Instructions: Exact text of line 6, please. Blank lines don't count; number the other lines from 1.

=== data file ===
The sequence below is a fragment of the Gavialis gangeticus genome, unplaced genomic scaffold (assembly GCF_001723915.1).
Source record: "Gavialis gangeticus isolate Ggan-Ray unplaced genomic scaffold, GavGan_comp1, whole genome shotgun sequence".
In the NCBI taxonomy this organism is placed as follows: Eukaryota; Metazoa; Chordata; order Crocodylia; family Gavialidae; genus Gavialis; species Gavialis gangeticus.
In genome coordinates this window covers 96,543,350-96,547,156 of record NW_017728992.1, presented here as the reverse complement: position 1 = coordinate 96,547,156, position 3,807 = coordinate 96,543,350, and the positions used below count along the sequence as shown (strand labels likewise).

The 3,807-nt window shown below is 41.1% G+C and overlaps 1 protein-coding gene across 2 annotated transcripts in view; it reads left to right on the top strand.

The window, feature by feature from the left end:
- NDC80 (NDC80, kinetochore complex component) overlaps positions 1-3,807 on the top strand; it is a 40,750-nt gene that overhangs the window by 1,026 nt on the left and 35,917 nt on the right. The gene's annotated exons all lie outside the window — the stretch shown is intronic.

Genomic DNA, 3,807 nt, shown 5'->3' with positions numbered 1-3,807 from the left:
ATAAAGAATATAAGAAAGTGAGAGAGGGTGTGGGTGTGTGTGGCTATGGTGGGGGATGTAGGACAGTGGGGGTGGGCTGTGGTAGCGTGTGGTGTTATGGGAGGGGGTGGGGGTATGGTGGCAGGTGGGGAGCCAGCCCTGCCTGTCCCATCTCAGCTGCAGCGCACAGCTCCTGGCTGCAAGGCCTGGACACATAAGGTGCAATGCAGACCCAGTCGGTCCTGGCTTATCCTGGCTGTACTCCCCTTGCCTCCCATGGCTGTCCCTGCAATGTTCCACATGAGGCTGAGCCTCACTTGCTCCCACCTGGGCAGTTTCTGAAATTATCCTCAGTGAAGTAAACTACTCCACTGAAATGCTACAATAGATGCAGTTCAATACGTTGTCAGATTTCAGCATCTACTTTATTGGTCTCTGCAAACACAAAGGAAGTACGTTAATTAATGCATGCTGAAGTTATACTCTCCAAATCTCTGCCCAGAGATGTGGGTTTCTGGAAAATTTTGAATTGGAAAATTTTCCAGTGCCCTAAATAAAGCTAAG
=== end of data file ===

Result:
The window, feature by feature from the left end: